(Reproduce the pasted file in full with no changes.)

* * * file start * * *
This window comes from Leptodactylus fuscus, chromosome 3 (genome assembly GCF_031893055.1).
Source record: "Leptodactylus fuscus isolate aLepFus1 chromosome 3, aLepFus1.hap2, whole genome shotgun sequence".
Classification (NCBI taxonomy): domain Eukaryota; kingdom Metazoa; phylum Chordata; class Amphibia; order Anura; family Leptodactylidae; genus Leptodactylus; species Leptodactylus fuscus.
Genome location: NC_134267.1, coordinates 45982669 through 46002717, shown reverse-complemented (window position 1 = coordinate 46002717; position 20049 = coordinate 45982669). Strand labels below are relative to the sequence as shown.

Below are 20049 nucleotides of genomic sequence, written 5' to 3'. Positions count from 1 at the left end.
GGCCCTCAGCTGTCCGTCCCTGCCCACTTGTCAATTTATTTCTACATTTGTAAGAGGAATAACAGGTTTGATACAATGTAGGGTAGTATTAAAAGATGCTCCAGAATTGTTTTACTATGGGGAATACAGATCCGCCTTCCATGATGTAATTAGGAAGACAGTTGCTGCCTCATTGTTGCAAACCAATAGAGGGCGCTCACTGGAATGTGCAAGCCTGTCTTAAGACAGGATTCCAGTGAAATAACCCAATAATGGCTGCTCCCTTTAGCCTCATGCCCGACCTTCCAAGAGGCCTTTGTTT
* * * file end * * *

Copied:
This window comes from Leptodactylus fuscus, chromosome 3 (genome assembly GCF_031893055.1).
Source record: "Leptodactylus fuscus isolate aLepFus1 chromosome 3, aLepFus1.hap2, whole genome shotgun sequence".
Classification (NCBI taxonomy): domain Eukaryota; kingdom Metazoa; phylum Chordata; class Amphibia; order Anura; family Leptodactylidae; genus Leptodactylus; species Leptodactylus fuscus.
Genome location: NC_134267.1, coordinates 45982669 through 46002717, shown reverse-complemented (window position 1 = coordinate 46002717; position 20049 = coordinate 45982669). Strand labels below are relative to the sequence as shown.

Below are 20049 nucleotides of genomic sequence, written 5' to 3'. Positions count from 1 at the left end.
GGCCCTCAGCTGTCCGTCCCTGCCCACTTGTCAATTTATTTCTACATTTGTAAGAGGAATAACAGGTTTGATACAATGTAGGGTAGTATTAAAAGATGCTCCAGAATTGTTTTACTATGGGGAATACAGATCCGCCTTCCATGATGTAATTAGGAAGACAGTTGCTGCCTCATTGTTGCAAACCAATAGAGGGCGCTCACTGGAATGTGCAAGCCTGTCTTAAGACAGGATTCCAGTGAAATAACCCAATAATGGCTGCTCCCTTTAGCCTCATGCCCGACCTTCCAAGAGGCCTTTGTTT